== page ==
Could there be any native calls in there somewhere, because Flight Recorder don't really track those.

          Did you get any further in your investigations? You could potentially share the recordings with us if you don't get any further.

          • 2. Re: Interpreting the hot methods table
            John Gregg

            Thanks Klara.  I hope you had a good vacation!


            I had assumed the contents of hot methods table were there either because they took a long time or were called many times and I think you've pretty much confirmed that.


            I'm not sure about native calls.  I really have no idea where to expect native calls to be used.  Since we're reading the results of a DB query, I think what happens is this:


            1. Query execution

            2. Teradata reads some number of rows from the DB into some kind of buffer

            3. We read the values out of the result set, which in turn reads them from the buffer

            4. When the buffer is exhausted, repeat steps 2 and 3 until all rows have been read


            I think this is pretty common JDBC driver behavior.


            As for progress on my problem, my current theory is that the code cache is getting flushed and some of my batch job's hot methods aren't hot enough to get themselves recompiled.  I'm going to enable PrintCompilation and watch for "made zombie" in the output.  I do know that the memory pool mbean is reporting a peak code cache usage of around 46MB (max is the default of 48MB) and a current usage around 28MB, so I know at least some flushing has occurred.  We never saw this behavior with JRockit.



            • 3. Re: Interpreting the hot methods table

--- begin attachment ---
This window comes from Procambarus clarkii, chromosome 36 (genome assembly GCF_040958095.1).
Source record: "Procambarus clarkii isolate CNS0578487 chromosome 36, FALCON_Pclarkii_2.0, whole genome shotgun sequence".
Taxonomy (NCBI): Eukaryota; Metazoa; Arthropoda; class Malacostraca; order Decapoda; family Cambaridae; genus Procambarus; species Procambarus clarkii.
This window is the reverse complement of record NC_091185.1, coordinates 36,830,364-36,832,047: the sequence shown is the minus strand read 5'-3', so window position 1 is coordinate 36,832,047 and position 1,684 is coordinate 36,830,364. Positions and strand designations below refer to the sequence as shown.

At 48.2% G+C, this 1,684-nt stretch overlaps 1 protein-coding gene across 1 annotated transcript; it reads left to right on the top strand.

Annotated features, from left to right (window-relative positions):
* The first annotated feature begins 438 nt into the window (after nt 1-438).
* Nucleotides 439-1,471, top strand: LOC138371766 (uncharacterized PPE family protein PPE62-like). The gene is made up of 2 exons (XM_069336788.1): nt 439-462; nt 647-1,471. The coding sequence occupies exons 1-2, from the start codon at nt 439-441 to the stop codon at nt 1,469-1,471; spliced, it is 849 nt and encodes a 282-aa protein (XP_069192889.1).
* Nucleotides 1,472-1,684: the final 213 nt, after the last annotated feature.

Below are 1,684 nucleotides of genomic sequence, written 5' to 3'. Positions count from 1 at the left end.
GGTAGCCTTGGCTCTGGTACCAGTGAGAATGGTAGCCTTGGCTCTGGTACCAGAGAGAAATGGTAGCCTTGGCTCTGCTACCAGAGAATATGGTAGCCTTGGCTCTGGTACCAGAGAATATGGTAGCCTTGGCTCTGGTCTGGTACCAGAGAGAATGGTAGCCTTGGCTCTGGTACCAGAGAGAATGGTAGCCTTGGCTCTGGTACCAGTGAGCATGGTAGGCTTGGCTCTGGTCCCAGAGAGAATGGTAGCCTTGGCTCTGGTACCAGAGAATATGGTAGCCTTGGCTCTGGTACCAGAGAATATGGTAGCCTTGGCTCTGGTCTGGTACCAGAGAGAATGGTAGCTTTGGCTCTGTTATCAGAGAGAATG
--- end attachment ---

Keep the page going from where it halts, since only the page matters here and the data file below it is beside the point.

John Gregg

              This turned out to be caused by the code cache filling up.  Once we enabled PrintCompilation and had Wily track the size of the code cache, it was obvious.  We quadrupled our code cache size and now actually use about 80-90MB.  25k methods are compiled.  This particular step of our batch job went from 90 minutes to 7.  Overall CPU usage was cut in half.  Not bad.

              • 4. Re: Interpreting the hot methods table
                Klara Ward, Java Mission Control Dev-Oracle

                Good that you found the problem

                It would be interesting to know if you could detect it with JFR as well, just as feedback to us

                I can't remember right now if we have data about the code cache or not, or if you need to enable more of it when you start the recording.

                Would you like to share the recording or have a look yourself?

                • 5. Re: Interpreting the hot methods table
                  John Gregg

                  I don't see code cache in the recording.  I see heap before and after and perm gen before and after, but nothing related to code cache.  What would REALLY be useful would be to see the state of the compiler (disabled or not disabled,) in addition to the cache size.  That the compiler gets disabled is a pretty serious issue and should be made more obvious.  Only once have I ever seen a message in the log saying the compiler was disabled.  Unfortunately I don't even see an mbean you can look at.  There is java.lang:type=Compilation, but it doesn't seem to have any property that indicates the state of the compiler.


                  I can see code cache via the JMX console.